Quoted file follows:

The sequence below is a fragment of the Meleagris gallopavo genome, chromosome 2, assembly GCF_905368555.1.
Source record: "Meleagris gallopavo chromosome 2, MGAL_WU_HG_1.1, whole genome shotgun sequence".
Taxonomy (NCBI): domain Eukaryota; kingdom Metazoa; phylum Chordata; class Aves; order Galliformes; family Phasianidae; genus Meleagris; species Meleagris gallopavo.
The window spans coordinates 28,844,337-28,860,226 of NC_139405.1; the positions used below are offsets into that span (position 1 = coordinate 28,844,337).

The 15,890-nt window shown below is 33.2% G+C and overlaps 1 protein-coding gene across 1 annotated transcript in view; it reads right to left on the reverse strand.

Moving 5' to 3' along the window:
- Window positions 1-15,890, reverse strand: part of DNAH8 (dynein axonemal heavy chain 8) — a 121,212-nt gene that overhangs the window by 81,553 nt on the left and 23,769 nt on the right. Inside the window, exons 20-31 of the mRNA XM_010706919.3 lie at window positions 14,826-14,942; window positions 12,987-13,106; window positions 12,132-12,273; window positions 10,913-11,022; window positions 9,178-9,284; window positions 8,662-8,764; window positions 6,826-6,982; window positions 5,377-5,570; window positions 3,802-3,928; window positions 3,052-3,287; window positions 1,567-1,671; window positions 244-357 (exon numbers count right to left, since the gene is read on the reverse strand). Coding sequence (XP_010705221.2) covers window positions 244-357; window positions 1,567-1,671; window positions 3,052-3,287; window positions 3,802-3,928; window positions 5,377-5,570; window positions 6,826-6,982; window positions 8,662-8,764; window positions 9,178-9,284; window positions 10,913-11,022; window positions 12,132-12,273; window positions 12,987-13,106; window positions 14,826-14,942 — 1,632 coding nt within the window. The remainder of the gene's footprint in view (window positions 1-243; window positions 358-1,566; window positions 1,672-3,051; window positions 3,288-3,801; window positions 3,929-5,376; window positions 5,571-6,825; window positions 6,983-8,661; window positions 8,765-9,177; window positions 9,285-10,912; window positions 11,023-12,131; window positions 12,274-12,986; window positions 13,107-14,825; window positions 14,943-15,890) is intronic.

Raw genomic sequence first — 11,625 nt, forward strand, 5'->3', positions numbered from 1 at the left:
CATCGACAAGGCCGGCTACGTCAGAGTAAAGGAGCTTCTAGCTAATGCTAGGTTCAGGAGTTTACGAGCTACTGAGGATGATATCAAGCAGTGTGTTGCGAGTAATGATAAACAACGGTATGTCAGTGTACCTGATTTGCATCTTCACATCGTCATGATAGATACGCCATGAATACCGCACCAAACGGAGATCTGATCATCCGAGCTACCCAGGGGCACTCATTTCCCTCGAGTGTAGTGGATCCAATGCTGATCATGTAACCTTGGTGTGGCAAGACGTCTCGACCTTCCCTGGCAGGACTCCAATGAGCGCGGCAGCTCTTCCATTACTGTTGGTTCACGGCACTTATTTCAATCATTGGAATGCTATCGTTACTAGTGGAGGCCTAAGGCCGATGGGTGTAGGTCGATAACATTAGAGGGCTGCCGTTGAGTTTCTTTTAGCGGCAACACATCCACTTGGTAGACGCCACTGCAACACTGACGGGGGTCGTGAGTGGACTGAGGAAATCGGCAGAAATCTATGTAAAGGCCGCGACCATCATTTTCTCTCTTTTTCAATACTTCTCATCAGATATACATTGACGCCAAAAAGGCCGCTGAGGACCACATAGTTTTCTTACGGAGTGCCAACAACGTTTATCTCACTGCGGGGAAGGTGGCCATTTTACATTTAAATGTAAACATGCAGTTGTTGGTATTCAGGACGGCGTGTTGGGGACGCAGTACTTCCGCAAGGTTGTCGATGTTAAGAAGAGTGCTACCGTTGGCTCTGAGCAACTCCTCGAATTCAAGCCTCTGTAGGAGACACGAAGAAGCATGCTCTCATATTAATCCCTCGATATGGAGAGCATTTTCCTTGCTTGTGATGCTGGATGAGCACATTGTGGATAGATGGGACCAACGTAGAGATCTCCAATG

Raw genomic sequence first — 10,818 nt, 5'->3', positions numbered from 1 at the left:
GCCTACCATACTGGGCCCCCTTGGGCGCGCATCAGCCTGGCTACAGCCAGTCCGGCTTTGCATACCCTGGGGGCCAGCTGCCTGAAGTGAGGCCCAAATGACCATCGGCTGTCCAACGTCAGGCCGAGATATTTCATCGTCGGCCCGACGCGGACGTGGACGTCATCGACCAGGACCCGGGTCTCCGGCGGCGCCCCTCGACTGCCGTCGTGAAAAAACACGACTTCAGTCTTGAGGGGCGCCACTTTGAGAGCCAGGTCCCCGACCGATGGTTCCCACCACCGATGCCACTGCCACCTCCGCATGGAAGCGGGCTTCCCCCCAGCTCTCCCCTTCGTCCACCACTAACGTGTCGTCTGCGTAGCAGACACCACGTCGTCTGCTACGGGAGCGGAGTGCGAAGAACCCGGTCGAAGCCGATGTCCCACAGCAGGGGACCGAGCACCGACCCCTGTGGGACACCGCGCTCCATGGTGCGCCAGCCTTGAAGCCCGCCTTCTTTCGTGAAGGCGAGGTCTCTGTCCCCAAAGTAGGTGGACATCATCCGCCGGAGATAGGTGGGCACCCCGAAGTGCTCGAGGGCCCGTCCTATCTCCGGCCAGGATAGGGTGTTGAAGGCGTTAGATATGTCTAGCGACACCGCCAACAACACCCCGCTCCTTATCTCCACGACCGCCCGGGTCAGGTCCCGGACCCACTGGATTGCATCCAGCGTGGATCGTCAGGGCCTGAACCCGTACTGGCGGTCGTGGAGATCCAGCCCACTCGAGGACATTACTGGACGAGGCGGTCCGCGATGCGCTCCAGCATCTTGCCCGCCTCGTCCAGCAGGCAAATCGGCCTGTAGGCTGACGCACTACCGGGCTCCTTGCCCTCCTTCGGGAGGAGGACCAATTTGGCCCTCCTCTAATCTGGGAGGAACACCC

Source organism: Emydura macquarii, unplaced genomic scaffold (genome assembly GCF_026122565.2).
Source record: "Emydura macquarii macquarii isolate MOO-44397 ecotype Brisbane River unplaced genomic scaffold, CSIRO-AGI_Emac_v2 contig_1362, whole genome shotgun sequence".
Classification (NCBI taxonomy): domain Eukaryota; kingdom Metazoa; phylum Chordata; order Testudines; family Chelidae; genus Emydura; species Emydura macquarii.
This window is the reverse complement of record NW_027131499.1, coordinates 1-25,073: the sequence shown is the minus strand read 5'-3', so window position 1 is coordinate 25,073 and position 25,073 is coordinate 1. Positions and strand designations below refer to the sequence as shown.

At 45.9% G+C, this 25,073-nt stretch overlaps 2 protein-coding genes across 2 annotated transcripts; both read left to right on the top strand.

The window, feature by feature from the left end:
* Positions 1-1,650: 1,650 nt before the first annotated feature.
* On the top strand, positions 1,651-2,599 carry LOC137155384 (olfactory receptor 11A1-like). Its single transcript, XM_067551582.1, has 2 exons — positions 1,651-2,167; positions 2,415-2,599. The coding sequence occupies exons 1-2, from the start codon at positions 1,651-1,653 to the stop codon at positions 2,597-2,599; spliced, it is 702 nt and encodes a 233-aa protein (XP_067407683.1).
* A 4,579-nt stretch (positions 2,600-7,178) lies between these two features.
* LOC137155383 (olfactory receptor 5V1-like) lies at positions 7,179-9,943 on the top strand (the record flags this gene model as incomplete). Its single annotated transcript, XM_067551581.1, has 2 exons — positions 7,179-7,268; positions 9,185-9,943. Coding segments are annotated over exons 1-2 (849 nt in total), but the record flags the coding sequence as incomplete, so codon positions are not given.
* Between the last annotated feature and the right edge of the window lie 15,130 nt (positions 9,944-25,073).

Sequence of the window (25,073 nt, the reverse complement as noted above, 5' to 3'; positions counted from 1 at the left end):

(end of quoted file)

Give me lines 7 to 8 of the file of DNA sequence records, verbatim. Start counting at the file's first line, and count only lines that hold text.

- Window positions 1-15,890, reverse strand: part of DNAH8 (dynein axonemal heavy chain 8) — a 121,212-nt gene that overhangs the window by 81,553 nt on the left and 23,769 nt on the right. Inside the window, exons 20-31 of the mRNA XM_010706919.3 lie at window positions 14,826-14,942; window positions 12,987-13,106; window positions 12,132-12,273; window positions 10,913-11,022; window positions 9,178-9,284; window positions 8,662-8,764; window positions 6,826-6,982; window positions 5,377-5,570; window positions 3,802-3,928; window positions 3,052-3,287; window positions 1,567-1,671; window positions 244-357 (exon numbers count right to left, since the gene is read on the reverse strand). Coding sequence (XP_010705221.2) covers window positions 244-357; window positions 1,567-1,671; window positions 3,052-3,287; window positions 3,802-3,928; window positions 5,377-5,570; window positions 6,826-6,982; window positions 8,662-8,764; window positions 9,178-9,284; window positions 10,913-11,022; window positions 12,132-12,273; window positions 12,987-13,106; window positions 14,826-14,942 — 1,632 coding nt within the window. The remainder of the gene's footprint in view (window positions 1-243; window positions 358-1,566; window positions 1,672-3,051; window positions 3,288-3,801; window positions 3,929-5,376; window positions 5,571-6,825; window positions 6,983-8,661; window positions 8,765-9,177; window positions 9,285-10,912; window positions 11,023-12,131; window positions 12,274-12,986; window positions 13,107-14,825; window positions 14,943-15,890) is intronic.

Raw genomic sequence first — 11,625 nt, forward strand, 5'->3', positions numbered from 1 at the left: